1 day ago
Posted by Mel the Crafty Scientist On Thursday, May 27, 2010 1 comments
(Image of the marshlands on the northeast pass of the Mississippi Delta May 23, 2010; from Reuters/Daniel Beltra/Greenpeace, via Boston.com.)
- Did anyone really know that there were problems with the Deepwater Horizon before the explosion? Did anyone realize how much time it would take to implement responses to an oil spill of this nature? And if so, where did that information go? What prevented it from being considered by those in a position to change it? Why didn't change happen?
- What kind of organizational culture or policies might be implemented to allow engineers, those on the oil rig, and others on the "front lines" to report potential problems to those in position to make changes?
- How do people respond to such national tragedies? From fake Twitter accounts to re-branding BP "Big Problem" and "Beyond Propaganda" to pleas for government resources to anger to providing help and mobilizing others to help* - what determines our responses (beyond our own stake in the matter)? Who responds which way and how?How do some use humor to cope while others find it offensive? And what might this mean about how people cope?
First, above is a screenshot of my pinboard (I made it using pinterest which might be my new favorite website... and I haven't liked a place this much in a LONG time - so get on the waiting list to get an invite if you like what you see) of helpful oil spill infographics. You can see the full thing here.
And second, these are a few of my favorite articles from around my network/blogroll of science-y blogs:
- "BP: Victim of Its Own Good Marketing" from the Harvard Business Review (Gardiner Morse) - A comparison of a Brazilian company's marketing strategy with BP's. Both have had black marks on their records as a result of oil spills and other damage to the environment, but BP's "Beyond Petroleum" campaign might actually do the company more harm now as it seems more ridiculously far-fetched to pair life and organic, renewable resources with the oil sludge beaches and dying ecosystems in the gulf...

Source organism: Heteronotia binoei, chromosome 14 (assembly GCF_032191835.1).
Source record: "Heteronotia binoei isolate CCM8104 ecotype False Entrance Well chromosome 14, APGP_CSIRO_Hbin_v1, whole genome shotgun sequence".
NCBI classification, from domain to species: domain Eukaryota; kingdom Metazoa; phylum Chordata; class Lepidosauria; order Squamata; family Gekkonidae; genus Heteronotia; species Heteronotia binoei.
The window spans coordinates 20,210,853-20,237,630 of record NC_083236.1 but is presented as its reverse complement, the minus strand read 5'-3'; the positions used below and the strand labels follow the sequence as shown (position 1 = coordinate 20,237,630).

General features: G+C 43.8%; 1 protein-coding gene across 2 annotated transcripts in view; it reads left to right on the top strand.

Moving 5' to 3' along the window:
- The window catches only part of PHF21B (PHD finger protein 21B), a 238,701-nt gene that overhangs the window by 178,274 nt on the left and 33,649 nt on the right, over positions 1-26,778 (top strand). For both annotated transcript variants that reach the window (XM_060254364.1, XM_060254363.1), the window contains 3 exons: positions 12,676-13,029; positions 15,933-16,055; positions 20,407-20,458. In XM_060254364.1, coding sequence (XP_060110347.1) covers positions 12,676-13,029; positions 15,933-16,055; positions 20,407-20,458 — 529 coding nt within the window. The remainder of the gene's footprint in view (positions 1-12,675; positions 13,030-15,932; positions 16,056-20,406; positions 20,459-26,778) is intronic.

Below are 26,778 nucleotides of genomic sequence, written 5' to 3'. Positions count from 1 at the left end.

- "Leaning Your Way to Disaster" from the Harvard Business Review (Michael Watkins) - Basically, if you start cutting corners and continue to do so, it might not make a difference immediately or one cut corner might not have an effect, but the combination or collection of these shortcuts makes a difference... and might be the reason why many restaurants fail and why the disaster in the gulf continues to happen.
- "The Gulf Oil Spill: A Classic Failure of Systems Leadership" from the Harvard Business Review (Michael Watkins) - Watkins summarizes the responses from Transocean, BP, and Haillburton in recent Wall Street Journal articles (with some good explanation of the technical explanations and decoding of the finger-pointing arguments from each side) and argues for more and better accountability as systems grow more complex and the failure to self-regulate has higher costs.
- "How to Stop the Blame Game" from the Harvard Business Review (Nathaneal Fast) - the most purely psychological of the articles, Fast reviews some studies he's worked on and published in the Journal of Experimental Social Psychology about goal contagion. Essentially, he argues that after one executive pointed the finger at another (in order to protect their egos), the spread of finger-pointing simply happens (and the authors of these studies discounted social learning and mood as alternative explanations). While you may or may not believe that goal contagion is (solely) to blame (especially if we're supposed to believe that the primary motivation is ego protection), the phenomenon itself is an interesting one...
- "When Should We Forgive Failure?" from the Harvard Business Review (Michael Watkins) - Based on a recent radio show the author took part in, Watkins explores when we should forgive companies and when we should punish - basically, how to respond to failure so that we continue to encourage innovation and creativity without being overly reckless. I wish Watkins would have drawn out the piece a bit better as this is the main point, but perhaps a fruitful discussion from commenters will result (though to be fair, it did make me think about the issue a bit)...
- "Are We in a State of Fear, or Resignation?" from Brainspin at True/Slant (David DiSalvo) - DiSalvo argues that collectively we've moved from a state of fear to a state of resignation, a sort of learned helplessness. He connects the oil spill to terrorism and attempts to protect ourselves from international terrorism and based on the impossibility of preventing and/or protecting ourselves from every possible threat, the American people have simply resigned ourselves to the inevitability of tragedy, disaster, and attack. While it may be a little disheartening, it's an interesting call to (psychological) arms.
So check out some (or all!) of these articles and links and let me know what you think...
*This last link is probably the best collection I've seen with "what you can do to help"-type resources and information collected... not to mention that it was posted VERY early on and so I have to give some props to Miss Malaprop for that.
Website Screenshots generously provided by ShrinkTheWeb